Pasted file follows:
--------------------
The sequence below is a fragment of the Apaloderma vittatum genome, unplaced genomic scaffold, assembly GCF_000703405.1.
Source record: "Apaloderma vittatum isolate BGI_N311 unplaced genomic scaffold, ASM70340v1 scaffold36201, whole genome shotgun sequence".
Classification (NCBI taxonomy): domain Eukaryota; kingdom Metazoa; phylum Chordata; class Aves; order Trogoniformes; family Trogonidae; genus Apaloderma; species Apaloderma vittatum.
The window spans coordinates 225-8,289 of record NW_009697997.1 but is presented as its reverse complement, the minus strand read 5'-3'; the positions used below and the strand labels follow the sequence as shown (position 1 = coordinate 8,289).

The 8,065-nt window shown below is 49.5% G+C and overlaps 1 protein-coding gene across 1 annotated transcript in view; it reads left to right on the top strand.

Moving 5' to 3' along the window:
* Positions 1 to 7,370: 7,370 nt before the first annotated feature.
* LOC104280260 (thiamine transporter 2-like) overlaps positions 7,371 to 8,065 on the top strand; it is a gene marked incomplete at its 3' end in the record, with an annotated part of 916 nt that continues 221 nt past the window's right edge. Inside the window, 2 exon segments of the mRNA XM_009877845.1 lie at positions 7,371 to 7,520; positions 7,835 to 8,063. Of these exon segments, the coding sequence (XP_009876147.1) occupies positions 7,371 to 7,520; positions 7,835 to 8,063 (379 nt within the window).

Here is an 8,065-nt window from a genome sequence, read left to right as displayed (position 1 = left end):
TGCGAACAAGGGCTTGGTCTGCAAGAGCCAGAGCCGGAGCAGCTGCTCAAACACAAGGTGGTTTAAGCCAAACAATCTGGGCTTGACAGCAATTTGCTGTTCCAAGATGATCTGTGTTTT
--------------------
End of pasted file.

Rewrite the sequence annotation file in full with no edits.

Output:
The sequence below is a fragment of the Apaloderma vittatum genome, unplaced genomic scaffold, assembly GCF_000703405.1.
Source record: "Apaloderma vittatum isolate BGI_N311 unplaced genomic scaffold, ASM70340v1 scaffold36201, whole genome shotgun sequence".
Classification (NCBI taxonomy): domain Eukaryota; kingdom Metazoa; phylum Chordata; class Aves; order Trogoniformes; family Trogonidae; genus Apaloderma; species Apaloderma vittatum.
The window spans coordinates 225-8,289 of record NW_009697997.1 but is presented as its reverse complement, the minus strand read 5'-3'; the positions used below and the strand labels follow the sequence as shown (position 1 = coordinate 8,289).

The 8,065-nt window shown below is 49.5% G+C and overlaps 1 protein-coding gene across 1 annotated transcript in view; it reads left to right on the top strand.

Moving 5' to 3' along the window:
* Positions 1 to 7,370: 7,370 nt before the first annotated feature.
* LOC104280260 (thiamine transporter 2-like) overlaps positions 7,371 to 8,065 on the top strand; it is a gene marked incomplete at its 3' end in the record, with an annotated part of 916 nt that continues 221 nt past the window's right edge. Inside the window, 2 exon segments of the mRNA XM_009877845.1 lie at positions 7,371 to 7,520; positions 7,835 to 8,063. Of these exon segments, the coding sequence (XP_009876147.1) occupies positions 7,371 to 7,520; positions 7,835 to 8,063 (379 nt within the window).

Here is an 8,065-nt window from a genome sequence, read left to right as displayed (position 1 = left end):
TGCGAACAAGGGCTTGGTCTGCAAGAGCCAGAGCCGGAGCAGCTGCTCAAACACAAGGTGGTTTAAGCCAAACAATCTGGGCTTGACAGCAATTTGCTGTTCCAAGATGATCTGTGTTTT